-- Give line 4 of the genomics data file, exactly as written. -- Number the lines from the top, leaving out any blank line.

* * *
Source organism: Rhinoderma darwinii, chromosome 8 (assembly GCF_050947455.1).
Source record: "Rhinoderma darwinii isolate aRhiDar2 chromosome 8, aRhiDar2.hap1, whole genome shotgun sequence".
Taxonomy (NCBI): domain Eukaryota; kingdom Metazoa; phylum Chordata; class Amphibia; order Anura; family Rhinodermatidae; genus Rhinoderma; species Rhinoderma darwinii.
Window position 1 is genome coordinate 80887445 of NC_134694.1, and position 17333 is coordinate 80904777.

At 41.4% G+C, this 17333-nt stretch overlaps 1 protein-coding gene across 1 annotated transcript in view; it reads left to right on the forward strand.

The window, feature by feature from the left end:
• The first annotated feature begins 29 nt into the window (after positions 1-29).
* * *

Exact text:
Window position 1 is genome coordinate 80887445 of NC_134694.1, and position 17333 is coordinate 80904777.